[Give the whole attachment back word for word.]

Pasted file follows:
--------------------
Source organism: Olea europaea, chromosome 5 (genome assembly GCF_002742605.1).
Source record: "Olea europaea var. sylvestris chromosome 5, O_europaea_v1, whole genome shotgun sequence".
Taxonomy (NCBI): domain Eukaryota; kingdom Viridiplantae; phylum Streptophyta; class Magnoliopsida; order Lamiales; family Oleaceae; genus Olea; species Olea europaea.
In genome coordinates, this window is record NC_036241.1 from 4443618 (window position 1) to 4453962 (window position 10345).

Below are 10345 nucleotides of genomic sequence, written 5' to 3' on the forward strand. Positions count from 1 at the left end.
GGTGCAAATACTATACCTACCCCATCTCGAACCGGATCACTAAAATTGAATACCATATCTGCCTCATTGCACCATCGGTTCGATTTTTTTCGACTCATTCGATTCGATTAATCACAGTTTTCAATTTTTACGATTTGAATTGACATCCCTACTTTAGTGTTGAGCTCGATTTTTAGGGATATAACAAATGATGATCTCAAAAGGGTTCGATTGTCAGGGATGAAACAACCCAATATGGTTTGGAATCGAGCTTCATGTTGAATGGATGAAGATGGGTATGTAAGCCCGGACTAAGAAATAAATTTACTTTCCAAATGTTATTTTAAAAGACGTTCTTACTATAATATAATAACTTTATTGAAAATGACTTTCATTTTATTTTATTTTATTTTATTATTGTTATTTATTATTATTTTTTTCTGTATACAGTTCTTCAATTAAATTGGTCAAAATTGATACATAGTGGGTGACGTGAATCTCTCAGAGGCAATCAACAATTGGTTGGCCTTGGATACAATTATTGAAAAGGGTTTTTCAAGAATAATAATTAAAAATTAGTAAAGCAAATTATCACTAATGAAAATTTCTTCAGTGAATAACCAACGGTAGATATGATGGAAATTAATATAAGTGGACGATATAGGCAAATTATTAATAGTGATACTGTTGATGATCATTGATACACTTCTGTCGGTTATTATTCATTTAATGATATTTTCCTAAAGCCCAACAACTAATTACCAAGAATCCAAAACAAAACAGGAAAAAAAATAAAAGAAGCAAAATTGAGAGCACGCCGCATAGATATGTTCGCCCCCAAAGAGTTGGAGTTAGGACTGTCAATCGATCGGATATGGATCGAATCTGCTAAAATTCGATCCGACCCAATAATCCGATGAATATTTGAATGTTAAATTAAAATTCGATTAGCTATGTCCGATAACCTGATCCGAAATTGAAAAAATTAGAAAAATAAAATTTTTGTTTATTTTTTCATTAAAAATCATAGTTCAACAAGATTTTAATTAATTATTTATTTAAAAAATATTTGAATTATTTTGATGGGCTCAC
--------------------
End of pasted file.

Source organism: Olea europaea, chromosome 5 (genome assembly GCF_002742605.1).
Source record: "Olea europaea var. sylvestris chromosome 5, O_europaea_v1, whole genome shotgun sequence".
Taxonomy (NCBI): domain Eukaryota; kingdom Viridiplantae; phylum Streptophyta; class Magnoliopsida; order Lamiales; family Oleaceae; genus Olea; species Olea europaea.
In genome coordinates, this window is record NC_036241.1 from 4443618 (window position 1) to 4453962 (window position 10345).

Below are 10345 nucleotides of genomic sequence, written 5' to 3' on the forward strand. Positions count from 1 at the left end.
GGTGCAAATACTATACCTACCCCATCTCGAACCGGATCACTAAAATTGAATACCATATCTGCCTCATTGCACCATCGGTTCGATTTTTTTCGACTCATTCGATTCGATTAATCACAGTTTTCAATTTTTACGATTTGAATTGACATCCCTACTTTAGTGTTGAGCTCGATTTTTAGGGATATAACAAATGATGATCTCAAAAGGGTTCGATTGTCAGGGATGAAACAACCCAATATGGTTTGGAATCGAGCTTCATGTTGAATGGATGAAGATGGGTATGTAAGCCCGGACTAAGAAATAAATTTACTTTCCAAATGTTATTTTAAAAGACGTTCTTACTATAATATAATAACTTTATTGAAAATGACTTTCATTTTATTTTATTTTATTTTATTATTGTTATTTATTATTATTTTTTTCTGTATACAGTTCTTCAATTAAATTGGTCAAAATTGATACATAGTGGGTGACGTGAATCTCTCAGAGGCAATCAACAATTGGTTGGCCTTGGATACAATTATTGAAAAGGGTTTTTCAAGAATAATAATTAAAAATTAGTAAAGCAAATTATCACTAATGAAAATTTCTTCAGTGAATAACCAACGGTAGATATGATGGAAATTAATATAAGTGGACGATATAGGCAAATTATTAATAGTGATACTGTTGATGATCATTGATACACTTCTGTCGGTTATTATTCATTTAATGATATTTTCCTAAAGCCCAACAACTAATTACCAAGAATCCAAAACAAAACAGGAAAAAAAATAAAAGAAGCAAAATTGAGAGCACGCCGCATAGATATGTTCGCCCCCAAAGAGTTGGAGTTAGGACTGTCAATCGATCGGATATGGATCGAATCTGCTAAAATTCGATCCGACCCAATAATCCGATGAATATTTGAATGTTAAATTAAAATTCGATTAGCTATGTCCGATAACCTGATCCGAAATTGAAAAAATTAGAAAAATAAAATTTTTGTTTATTTTTTCATTAAAAATCATAGTTCAACAAGATTTTAATTAATTATTTATTTAAAAAATATTTGAATTATTTTGATGGGCTCAC